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A sick ochre star surrounded by apparently healthy ones from Olympic National Park. Photo: Steve Fradkin
Cattle aren't so bad when you get to know them... More importantly, they can serve as very effective tools for prairie conservation... even if they don't look exactly like bison. Photo: Chris Helzer/TNC
Yet another reason to sleep in. Early-rising agoutis are more likely to get eaten. Credit: Maret Hoseman/Creative Commons
Photo: Mark Godfrey/TNC
Sanjayan. Image credit: Ami Vitale/amivitale.com
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ZPP Camp Creek Canyon
Danger sign. Photo by Flickr user deejayres.
Heather Tallis, lead scientist, The Nature Conservancy. Image courtesy Heather Tallis/TNC.
holding a hawk
Chemosynthetic microbial mats cover red algae and coral. Pacific Ring of Fire Expedition. Credit: Bob Embley, NOAA Office of Ocean Exploration
The remains of a lemming on a river rock. No, it did not "commit suicide." Photo: Bjørn Christian Tørrissen under a Creative Commons license
Walrus. Photo: Captain Budd Christman, NOAA Corps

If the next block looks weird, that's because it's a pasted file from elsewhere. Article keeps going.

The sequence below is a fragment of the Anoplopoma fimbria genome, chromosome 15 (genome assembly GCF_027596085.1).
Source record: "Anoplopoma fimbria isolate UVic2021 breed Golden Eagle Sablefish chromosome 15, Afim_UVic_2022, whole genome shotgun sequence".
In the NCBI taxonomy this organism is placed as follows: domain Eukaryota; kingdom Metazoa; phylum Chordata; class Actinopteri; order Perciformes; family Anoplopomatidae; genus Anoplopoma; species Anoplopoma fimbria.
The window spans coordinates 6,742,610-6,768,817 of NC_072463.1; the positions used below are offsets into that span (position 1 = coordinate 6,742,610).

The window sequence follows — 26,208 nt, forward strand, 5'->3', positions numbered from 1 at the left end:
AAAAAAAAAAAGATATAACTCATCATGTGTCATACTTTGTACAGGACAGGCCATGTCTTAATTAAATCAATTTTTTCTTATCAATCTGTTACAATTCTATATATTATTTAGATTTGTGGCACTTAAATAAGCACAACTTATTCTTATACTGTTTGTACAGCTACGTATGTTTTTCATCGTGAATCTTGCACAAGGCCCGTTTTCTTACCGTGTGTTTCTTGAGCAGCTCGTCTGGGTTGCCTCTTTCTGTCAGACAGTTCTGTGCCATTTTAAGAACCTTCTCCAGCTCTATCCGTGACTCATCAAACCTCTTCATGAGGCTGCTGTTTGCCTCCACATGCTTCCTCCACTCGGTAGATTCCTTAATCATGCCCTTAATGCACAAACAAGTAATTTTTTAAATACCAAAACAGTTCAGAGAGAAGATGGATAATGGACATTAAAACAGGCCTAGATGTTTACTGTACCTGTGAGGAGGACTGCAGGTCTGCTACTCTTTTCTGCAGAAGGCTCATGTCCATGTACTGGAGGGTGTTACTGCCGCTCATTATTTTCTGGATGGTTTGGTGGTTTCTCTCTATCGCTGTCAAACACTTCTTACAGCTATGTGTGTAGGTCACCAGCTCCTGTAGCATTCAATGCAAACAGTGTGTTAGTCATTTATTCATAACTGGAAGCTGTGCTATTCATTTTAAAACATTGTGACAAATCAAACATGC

Lemmings influence almost all aspects of arctic ecosystems. Photo: Flickr user leo_seta under a Creative Commons license.
Jeff Kneebone, a marine biologist with the Massachusetts Division of Marine Fisheries, releases a freshly-tagged Atlantic cod into Massachusetts Bay. Photo: John Clarke Russ
Spinner dolphins. Credit: DH Parks under a Creative Commons License

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What is Cool Green Science?

noun 1. Blog where Nature Conservancy scientists, science writers and external experts discuss and debate how conservation can meet the challenges of a 9 billion + planet.

2. Blog with astonishing photos, videos and dispatches of Nature Conservancy science in the field.

3. Home of Weird Nature, The Cooler, Quick Study, Traveling Naturalist and other amazing features.

Cool Green Science is managed by Matt Miller, the Conservancy's deputy director for science communications at the Conservancy, and edited by Bob Lalasz, its director of science communications. Email us your feedback.

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